With weekly additions slowing, it's likely that demand could be slackening
Over the past few months, there has been a steady decline in weekly additions to currency in circulation (CIC).
In the week ending May 26, the addition was a mere Rs 5,900 crore (Rs 59 billion), down from roughly Rs 7,600 crore (Rs 76 billion) the week before.
By comparison, in the week ending January 13, Rs 52,786 crore (Rs 527.86 billion) was pumped into the system.
The total of currency in circulation now stands at Rs 14.9 lakh crore, roughly Rs 3 lakh crore lower than the Rs 17.97 lakh crore in circulation prior to demonetisation.
As additions to currency in circulation would invariably be a function of currency demand, among other factors, does this suggest demand for currency has stabilised?
If so, is this lower level the new normal?
As of January 6, the week after the deadline for depositing the old currency notes into the system had expired, the total of CIC stood at Rs 8.9 lakh crore.
If one was to exclude the Rs 2.5 lakh crore that was not demonetised from this, the balance of Rs 6.48 lakh crore is the new currency that was pumped into the system in two months since November 8.
This would include not only the new currency notes of Rs 500 and Rs 2,000 but also the currency in other denominations pumped in by the Reserve Bank of India (RBI).
As of March 26, the total in circulation stood at Rs 14.88 lakh crore. Excluding Rs 2.5 lakh crore of currency that was not demonetised, it leaves a figure of Rs 12.38 lakh crore - new currency pumped back into the system since November 8.
But, with Rs 6.48 lakh crore already in the system as of January 6, this means over the next five months only Rs 5.9 lakh crore was added.
Data show, in both absolute and week-on-week percentage terms, the increase of new currency into the system has gone down sharply since January - more so in the past few months.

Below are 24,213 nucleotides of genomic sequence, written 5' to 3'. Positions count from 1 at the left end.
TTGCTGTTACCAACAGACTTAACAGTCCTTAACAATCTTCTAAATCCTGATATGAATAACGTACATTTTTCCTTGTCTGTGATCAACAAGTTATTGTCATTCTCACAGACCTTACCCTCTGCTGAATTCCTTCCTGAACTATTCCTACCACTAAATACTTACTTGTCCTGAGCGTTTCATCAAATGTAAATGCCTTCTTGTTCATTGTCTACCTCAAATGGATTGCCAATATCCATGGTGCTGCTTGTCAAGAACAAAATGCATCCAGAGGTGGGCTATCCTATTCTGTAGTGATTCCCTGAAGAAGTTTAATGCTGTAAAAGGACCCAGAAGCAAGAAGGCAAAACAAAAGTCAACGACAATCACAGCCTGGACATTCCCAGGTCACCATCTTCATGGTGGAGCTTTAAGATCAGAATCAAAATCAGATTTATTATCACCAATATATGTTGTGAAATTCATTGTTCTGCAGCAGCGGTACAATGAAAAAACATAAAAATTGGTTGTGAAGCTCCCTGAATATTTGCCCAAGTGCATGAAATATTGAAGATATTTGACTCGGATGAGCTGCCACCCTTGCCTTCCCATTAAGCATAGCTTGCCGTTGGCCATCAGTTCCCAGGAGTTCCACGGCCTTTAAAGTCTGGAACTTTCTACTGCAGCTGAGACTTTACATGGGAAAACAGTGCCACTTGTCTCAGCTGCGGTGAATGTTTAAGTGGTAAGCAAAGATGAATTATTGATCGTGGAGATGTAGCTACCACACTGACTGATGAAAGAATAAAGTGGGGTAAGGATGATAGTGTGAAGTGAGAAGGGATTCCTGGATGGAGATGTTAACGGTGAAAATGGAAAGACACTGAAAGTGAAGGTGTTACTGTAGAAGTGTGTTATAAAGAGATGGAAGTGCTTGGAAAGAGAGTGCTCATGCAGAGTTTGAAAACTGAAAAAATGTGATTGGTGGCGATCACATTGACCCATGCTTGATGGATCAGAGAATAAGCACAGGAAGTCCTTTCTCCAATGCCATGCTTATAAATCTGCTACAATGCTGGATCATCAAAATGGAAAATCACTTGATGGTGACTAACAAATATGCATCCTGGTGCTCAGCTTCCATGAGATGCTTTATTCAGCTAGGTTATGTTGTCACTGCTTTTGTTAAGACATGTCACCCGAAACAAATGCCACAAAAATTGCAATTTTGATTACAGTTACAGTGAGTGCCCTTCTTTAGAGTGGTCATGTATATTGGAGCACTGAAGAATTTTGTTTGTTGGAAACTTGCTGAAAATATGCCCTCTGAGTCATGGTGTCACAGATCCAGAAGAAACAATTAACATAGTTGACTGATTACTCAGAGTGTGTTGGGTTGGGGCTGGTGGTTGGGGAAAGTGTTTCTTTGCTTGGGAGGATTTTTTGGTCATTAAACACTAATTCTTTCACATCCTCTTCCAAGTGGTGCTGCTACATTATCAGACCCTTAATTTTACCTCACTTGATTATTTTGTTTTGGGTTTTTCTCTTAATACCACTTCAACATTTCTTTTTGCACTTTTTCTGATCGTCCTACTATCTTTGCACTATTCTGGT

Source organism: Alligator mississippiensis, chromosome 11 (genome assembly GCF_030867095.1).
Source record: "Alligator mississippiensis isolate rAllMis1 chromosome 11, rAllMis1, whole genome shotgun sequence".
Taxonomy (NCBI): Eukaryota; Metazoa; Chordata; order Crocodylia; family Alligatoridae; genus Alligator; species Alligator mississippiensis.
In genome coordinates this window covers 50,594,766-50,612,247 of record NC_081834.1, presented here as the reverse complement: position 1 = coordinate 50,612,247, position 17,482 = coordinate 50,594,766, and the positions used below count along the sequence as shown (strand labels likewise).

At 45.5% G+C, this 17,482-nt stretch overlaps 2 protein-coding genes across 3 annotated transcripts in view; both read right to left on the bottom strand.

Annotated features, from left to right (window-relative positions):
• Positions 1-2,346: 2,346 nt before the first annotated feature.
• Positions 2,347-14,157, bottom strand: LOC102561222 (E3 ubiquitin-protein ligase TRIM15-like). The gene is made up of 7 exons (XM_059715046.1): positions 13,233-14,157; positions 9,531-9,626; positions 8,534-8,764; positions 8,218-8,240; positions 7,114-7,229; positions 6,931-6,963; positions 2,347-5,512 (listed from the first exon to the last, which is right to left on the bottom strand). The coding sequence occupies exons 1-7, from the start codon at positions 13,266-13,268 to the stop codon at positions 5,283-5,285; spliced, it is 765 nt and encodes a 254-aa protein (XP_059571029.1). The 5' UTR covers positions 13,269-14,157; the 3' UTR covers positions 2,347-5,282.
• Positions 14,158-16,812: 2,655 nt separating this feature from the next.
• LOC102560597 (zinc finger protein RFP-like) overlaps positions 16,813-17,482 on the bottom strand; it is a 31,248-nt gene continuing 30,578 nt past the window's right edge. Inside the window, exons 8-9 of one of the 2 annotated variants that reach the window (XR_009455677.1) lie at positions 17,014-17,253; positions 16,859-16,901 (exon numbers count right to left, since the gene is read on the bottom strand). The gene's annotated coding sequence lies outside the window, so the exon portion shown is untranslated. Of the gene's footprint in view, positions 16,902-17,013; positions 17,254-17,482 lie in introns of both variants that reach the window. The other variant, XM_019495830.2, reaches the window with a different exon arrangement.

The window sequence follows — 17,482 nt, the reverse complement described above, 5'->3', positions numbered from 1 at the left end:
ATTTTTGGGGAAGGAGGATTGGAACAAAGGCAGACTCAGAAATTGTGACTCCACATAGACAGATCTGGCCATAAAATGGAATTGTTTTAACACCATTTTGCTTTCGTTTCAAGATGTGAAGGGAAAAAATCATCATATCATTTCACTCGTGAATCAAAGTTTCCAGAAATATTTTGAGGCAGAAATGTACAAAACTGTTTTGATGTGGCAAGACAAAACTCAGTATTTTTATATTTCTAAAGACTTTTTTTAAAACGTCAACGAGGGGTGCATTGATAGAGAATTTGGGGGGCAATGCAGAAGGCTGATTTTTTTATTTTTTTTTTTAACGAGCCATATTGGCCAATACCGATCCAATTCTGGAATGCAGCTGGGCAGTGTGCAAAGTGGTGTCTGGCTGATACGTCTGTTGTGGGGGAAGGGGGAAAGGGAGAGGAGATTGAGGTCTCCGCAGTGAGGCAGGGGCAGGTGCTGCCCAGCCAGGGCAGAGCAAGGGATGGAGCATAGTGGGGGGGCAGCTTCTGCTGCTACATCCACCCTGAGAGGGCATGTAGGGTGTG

With RBI reducing the weekly additions, does this suggest that demand for currency is saturated?
Economists are divided “There are two aspects. One is that demand for currency has come down progressively as there is some migration to digital mode (though this has also been variable).
Second, there are still some complaints that currency is not easily available everywhere.
Hence, there could be some slowdown in the supply of currency from RBI, both due to logistics issues or could be deliberately supplying at a slower rate, so that the system adjusts to less cash,” says Madan Sabnavis, chief economist, CARE Ratings.
“We will get a clearer picture once we have the busy season of September onwards, when harvest and festival demand could prop up demand.
But, for sure, households have transferred their idle cash into deposits and not withdrawn the same, which is why the demand looks to have slackened.
Such funds were held for precautionary and transactions purposes, and the latter may be addressed by digital transactions,” he adds.
Another economist says: “To the extent that we don't hear instances of cash crunch, I think we can conjecture that the currency in circulation has entered a new normal.”
Others are skeptical. “It looks like currency supply demand is not in equilibrium yet. I think it’s too early to draw conclusions,” said an economist.
“The increase in currency in circulation during the first two months of the financial year tends to be quite modest.
Compared to this seasonal trend, the augmentation of CIC in April-May appears quite healthy, though subdued relative to the additions during the previous quarter,” says Aditi Nayar, principal economist, ICRA.
“Demand for currency is unlikely to have reached a peak, although it is also unlikely to revert to the pre-demonetisation levels in the near term.”
If CIC has indeed stabilised at a lower level, it does raise the question as to how this will impact RBI’s liabilities and, hence its balance sheet at the end of its financial year.
RBI’s annual report - its financial year is from July to June - is expected to be released in August.
Photograph: Danish Siddiqui/Reuters